Lin explains that your ears pick up subtle cues as you walk in order to help with balance. Because these cues are muffled, your brain must work harder to process sound and this subconscious multitasking may interfere with some of the mental processing needed to walk safely.

In addition, sensorineural hearing loss involves damage to the cilia (hair-like cells in the inner ear) that are not only necessary for hearing but also play a critical role in helping you maintain your balance. Damage to the cilia causes them to send false signals to the brain, leading to balance disorders.

3. Chronic Stress

Struggling to hear, regardless of age, can lead to the loss of employment, poor performance in school, breakdowns in relationships and many other stressful circumstances.

According to the American Psychological Association, the long-term activation of the stress response system can disrupt almost all of your body’s physiological processes. The physical and mental health problems that typically follow include anxiety, depression, digestive issues, headaches, muscle tension and pain, heart disease, heart attack, high blood pressure, stroke, sleep problems, weight gain and memory and concentration impairment.

Chronic stress is not only associated with causing disease but can also lead to overeating, smoking and other bad habits people use to cope with stress. Chronic stress can also suppress your body’s immune system, making it more difficult to recover from illnesses.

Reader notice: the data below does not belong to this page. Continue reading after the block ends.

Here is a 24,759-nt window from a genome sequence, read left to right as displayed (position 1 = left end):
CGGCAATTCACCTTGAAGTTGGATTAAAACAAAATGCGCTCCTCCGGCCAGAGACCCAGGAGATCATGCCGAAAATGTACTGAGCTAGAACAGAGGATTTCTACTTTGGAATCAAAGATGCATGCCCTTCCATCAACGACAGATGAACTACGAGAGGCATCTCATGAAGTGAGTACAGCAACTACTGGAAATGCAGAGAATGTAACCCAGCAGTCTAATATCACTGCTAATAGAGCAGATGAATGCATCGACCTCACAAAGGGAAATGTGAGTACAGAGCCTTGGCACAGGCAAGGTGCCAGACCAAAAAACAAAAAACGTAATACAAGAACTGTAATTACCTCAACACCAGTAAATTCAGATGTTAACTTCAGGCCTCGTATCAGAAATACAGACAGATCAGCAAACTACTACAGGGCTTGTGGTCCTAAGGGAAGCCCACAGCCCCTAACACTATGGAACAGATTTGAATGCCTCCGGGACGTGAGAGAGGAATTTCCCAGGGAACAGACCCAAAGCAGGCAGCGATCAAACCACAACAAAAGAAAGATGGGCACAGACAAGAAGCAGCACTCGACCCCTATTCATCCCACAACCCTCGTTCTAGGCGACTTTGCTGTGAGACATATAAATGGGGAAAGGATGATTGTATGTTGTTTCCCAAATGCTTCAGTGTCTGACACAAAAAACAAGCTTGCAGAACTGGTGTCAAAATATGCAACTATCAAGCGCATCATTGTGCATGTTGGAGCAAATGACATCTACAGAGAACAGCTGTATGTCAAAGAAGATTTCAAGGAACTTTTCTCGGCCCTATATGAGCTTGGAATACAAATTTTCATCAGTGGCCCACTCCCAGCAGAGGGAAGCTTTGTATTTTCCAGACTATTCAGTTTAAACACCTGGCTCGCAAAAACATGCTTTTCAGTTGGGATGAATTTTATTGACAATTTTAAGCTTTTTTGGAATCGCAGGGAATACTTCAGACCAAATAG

Addressing Hearing Loss

Hearing loss can be prevented through individual lifestyle choices such as exposure to loud sounds and music or wearing protective equipment like earplugs at work, during social events or when engaged in certain recreational activities that involve loud noise.

The impact of hearing loss can be reduced through early detection and intervention. Consequently, regular hearing assessments are one of your best options for addressing your hearing loss before it begins to have an impact on your day-to-day living and quality of life.

Assistive technologies, including hearing aids, cochlear implants, closed captioning and other devices can help people with hearing challenges at any age. The use of these technologies can prevent social isolation, reduce stress and eliminate issues with balance.

Concerned about Your Hearing?

Your hearing can have a significant impact on your overall health, reducing your quality of life and limiting your capacity to live an active and independent lifestyle. If you’re experiencing difficulty with your hearing, it’s time to get the help you need before things get worse.

Port Credit Audiology & Hearing Aid Clinic is eager to help you take the first steps to better hearing and better health with an accurate hearing assessment and the necessary treatment options to address your hearing challenges.

Contact us to schedule a hearing assessment or give us a call at 905-990-3755.

Schedule a Hearing Assessment

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Dario Coletta

Dario Coletta M.Sc., Au.D., Reg. CASLPO Doctor of Audiology is the head Audiologist of Port Credit Audiology & Hearing Aid Clinic. Dario obtained his Doctor of Audiology from A.T. Still University and Master of Science in Audiology from the University of British Columbia following his Bachelor of Science from the University of Toronto. He currently holds lecturer status at the University of Toronto in the Department of Otolaryngology-Head & Neck Surgery. Dario continues to work part-time at the Toronto General Hospital and has knowledge in advanced diagnostics, bespoke hearing aid fittings, and cerumen management. Dario also has a special interest in managing and counselling patients with tinnitus. He brings knowledge and efficiency in prescribing and fitting the newest hearing aid technology, and is committed to helping patients find an individualized solution for their hearing healthcare concerns.